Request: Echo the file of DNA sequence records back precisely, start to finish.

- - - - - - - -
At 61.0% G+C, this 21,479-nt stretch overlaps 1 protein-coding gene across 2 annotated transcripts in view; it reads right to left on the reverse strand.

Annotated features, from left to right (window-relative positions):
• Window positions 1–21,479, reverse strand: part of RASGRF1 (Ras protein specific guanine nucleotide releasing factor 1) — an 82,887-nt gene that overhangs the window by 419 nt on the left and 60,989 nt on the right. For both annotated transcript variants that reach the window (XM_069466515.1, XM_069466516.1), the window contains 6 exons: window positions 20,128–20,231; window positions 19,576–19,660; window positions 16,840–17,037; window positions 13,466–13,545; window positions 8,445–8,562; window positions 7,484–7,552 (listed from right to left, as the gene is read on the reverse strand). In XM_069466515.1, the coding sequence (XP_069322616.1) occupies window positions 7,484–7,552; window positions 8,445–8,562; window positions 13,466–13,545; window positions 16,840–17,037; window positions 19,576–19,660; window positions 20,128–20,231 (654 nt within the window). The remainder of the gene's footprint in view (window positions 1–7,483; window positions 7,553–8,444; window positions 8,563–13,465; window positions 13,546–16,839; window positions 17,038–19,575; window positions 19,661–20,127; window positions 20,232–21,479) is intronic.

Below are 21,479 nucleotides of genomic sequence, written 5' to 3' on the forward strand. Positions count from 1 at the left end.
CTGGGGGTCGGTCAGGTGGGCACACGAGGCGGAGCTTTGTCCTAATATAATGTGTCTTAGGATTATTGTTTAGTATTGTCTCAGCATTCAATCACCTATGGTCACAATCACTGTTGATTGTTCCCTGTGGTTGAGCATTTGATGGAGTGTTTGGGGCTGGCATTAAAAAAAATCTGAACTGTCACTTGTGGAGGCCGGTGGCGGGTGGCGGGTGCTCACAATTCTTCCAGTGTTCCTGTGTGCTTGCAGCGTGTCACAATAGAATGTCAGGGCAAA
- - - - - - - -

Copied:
At 61.0% G+C, this 21,479-nt stretch overlaps 1 protein-coding gene across 2 annotated transcripts in view; it reads right to left on the reverse strand.

Annotated features, from left to right (window-relative positions):
• Window positions 1–21,479, reverse strand: part of RASGRF1 (Ras protein specific guanine nucleotide releasing factor 1) — an 82,887-nt gene that overhangs the window by 419 nt on the left and 60,989 nt on the right. For both annotated transcript variants that reach the window (XM_069466515.1, XM_069466516.1), the window contains 6 exons: window positions 20,128–20,231; window positions 19,576–19,660; window positions 16,840–17,037; window positions 13,466–13,545; window positions 8,445–8,562; window positions 7,484–7,552 (listed from right to left, as the gene is read on the reverse strand). In XM_069466515.1, the coding sequence (XP_069322616.1) occupies window positions 7,484–7,552; window positions 8,445–8,562; window positions 13,466–13,545; window positions 16,840–17,037; window positions 19,576–19,660; window positions 20,128–20,231 (654 nt within the window). The remainder of the gene's footprint in view (window positions 1–7,483; window positions 7,553–8,444; window positions 8,563–13,465; window positions 13,546–16,839; window positions 17,038–19,575; window positions 19,661–20,127; window positions 20,232–21,479) is intronic.

Below are 21,479 nucleotides of genomic sequence, written 5' to 3' on the forward strand. Positions count from 1 at the left end.
CTGGGGGTCGGTCAGGTGGGCACACGAGGCGGAGCTTTGTCCTAATATAATGTGTCTTAGGATTATTGTTTAGTATTGTCTCAGCATTCAATCACCTATGGTCACAATCACTGTTGATTGTTCCCTGTGGTTGAGCATTTGATGGAGTGTTTGGGGCTGGCATTAAAAAAAATCTGAACTGTCACTTGTGGAGGCCGGTGGCGGGTGGCGGGTGCTCACAATTCTTCCAGTGTTCCTGTGTGCTTGCAGCGTGTCACAATAGAATGTCAGGGCAAA